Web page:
Analyzing the Snatch

Let’s take a look at some of the technical points of the snatch for today.

By now you know that our major teaching points of the snatch (and clean) are 1) to keep the shoulders over the bar as long as possible and 2) make body to bar contact WITH FORCE (#whammy!).

 

Floor, Below Knee, Launch Position

Floor, Below Knee, Launch Position

In the setup position from the floor the shoulders should be about even with the bar. The setup can be as simple as to set the bar over the middle of the foot then drop the hips until the shins meet the bar. This will put you in the perfect position to start. It is somewhat different in appearance for everyone. People with long buggy whip arms like myself, for example, look like they are in a weird torture device due to too much limbs and not enough space, but as long as the setup has the shoulders just about even with the bar and the hips low enough so the chest is showing to the wall opposite you then you are good to go.

As we move up (through what is called the “pull”) the important part is keeping the shoulders and hips locked into line so you can move by simply pushing the knees back and elevating the chest and shoulders over the bar. You want to think of the entire movement as having check points. First is below the knee, next is the Launch position. If you keep your shoulders over the bar throughout your rise and hit these check points you are in a good spot to be successful. How you get there is kind of up to you.

Lastly, you need to bring your hips forward WHILE bringing the bar into your hips WHILE sending your shoulders up and back. The back part is key as this not only helps us elevate the bar but also changes direction to get the bar moving back, not just up. If we moved the bar straight up from the start position it would end up in our frontal plane overhead, and that is no good (can’t be supported). Think of the overhead squat. “Overhead” is actually over your rear because this is where our center of mass is in the squat position. The bar is not actually over the head. We need to get the bar there and this is where that change of direction comes into play.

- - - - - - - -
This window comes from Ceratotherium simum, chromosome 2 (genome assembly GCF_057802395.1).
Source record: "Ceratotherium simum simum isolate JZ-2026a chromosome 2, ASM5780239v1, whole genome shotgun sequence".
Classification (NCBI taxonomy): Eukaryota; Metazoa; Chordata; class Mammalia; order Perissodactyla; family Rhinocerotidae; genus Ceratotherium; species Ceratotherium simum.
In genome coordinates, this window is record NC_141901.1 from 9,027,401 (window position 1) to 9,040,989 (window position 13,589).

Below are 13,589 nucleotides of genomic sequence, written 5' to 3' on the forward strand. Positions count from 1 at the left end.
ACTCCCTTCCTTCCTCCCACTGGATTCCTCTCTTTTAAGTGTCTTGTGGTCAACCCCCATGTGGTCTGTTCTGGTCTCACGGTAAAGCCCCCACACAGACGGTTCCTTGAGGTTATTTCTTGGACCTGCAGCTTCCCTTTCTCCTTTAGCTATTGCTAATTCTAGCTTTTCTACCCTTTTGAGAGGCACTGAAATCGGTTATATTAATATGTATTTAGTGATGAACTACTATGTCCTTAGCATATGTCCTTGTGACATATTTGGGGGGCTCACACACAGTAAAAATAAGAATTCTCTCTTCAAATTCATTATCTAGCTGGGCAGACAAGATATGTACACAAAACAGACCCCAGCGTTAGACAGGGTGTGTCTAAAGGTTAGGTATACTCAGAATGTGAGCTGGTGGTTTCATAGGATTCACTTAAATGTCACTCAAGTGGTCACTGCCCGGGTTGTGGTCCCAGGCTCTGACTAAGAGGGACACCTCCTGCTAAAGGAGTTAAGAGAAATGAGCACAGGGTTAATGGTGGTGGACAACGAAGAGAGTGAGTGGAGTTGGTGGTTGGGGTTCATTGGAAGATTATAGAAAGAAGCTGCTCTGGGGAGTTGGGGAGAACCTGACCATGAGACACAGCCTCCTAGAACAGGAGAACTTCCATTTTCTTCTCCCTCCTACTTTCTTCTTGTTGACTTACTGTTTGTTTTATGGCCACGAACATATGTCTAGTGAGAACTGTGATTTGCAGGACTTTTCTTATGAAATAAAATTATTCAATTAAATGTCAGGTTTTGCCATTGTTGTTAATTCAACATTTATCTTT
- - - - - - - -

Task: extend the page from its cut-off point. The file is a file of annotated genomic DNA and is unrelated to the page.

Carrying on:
Speed is king in the world of weightlifting. Moving as fast as possible up AND down is what wins wars on the platform. Boys have become men, girls have become women, puppies have become full grown animals. I honestly forget where I was going with this, but bottom line is BE FAST. A lot can be made up for with speed as well. You could have the most perfect pull ever (pull being your rise from the floor, launch, etc) but if you move slowly to get under the bar you won’t be able to make the lift. Move fast, faster than Dexter heading for his bowl during dinner time, and you have a chance at being successful.

Most importantly...failure is not just part of weightlifting, but INTEGRAL to your success. Really think about it, how cool is that? Failing is actually good! You learn from failing. Every lift you make you can feel. Maybe you are a bit forward with your bar, maybe you didn’t get low enough, whatever it is you can feel it out. If and when you fail, rather than kick the bar, swear at Dexter, swear at me, cry, beat Jack, throw the chalk, kick your shoes off, and run out of the gym tearing your clothes off in a rage, stop and think about what went wrong. If you have no idea what that is then feel free to ask. Every time something happens (reaction) there is a reason behind it (action). We just have to figure out the action that caused the reaction and set out to fix it.

 

FRIDAY

Strength: Snatch
High Hang, Low Hang, Floor

WOD: 12m AMRAP
40 Wall Ball 20/14
20 Power Snatch 115/80
10 HSPU
10 Burpee Muscle Up/20 Burpee Pull Up

 

SkWAT Team: 5×2 Snatch Pull @ 100% 1rm +

 

Important for Today: Snatch Complex

httpv://youtu.be/NXw1kNmafy4

 

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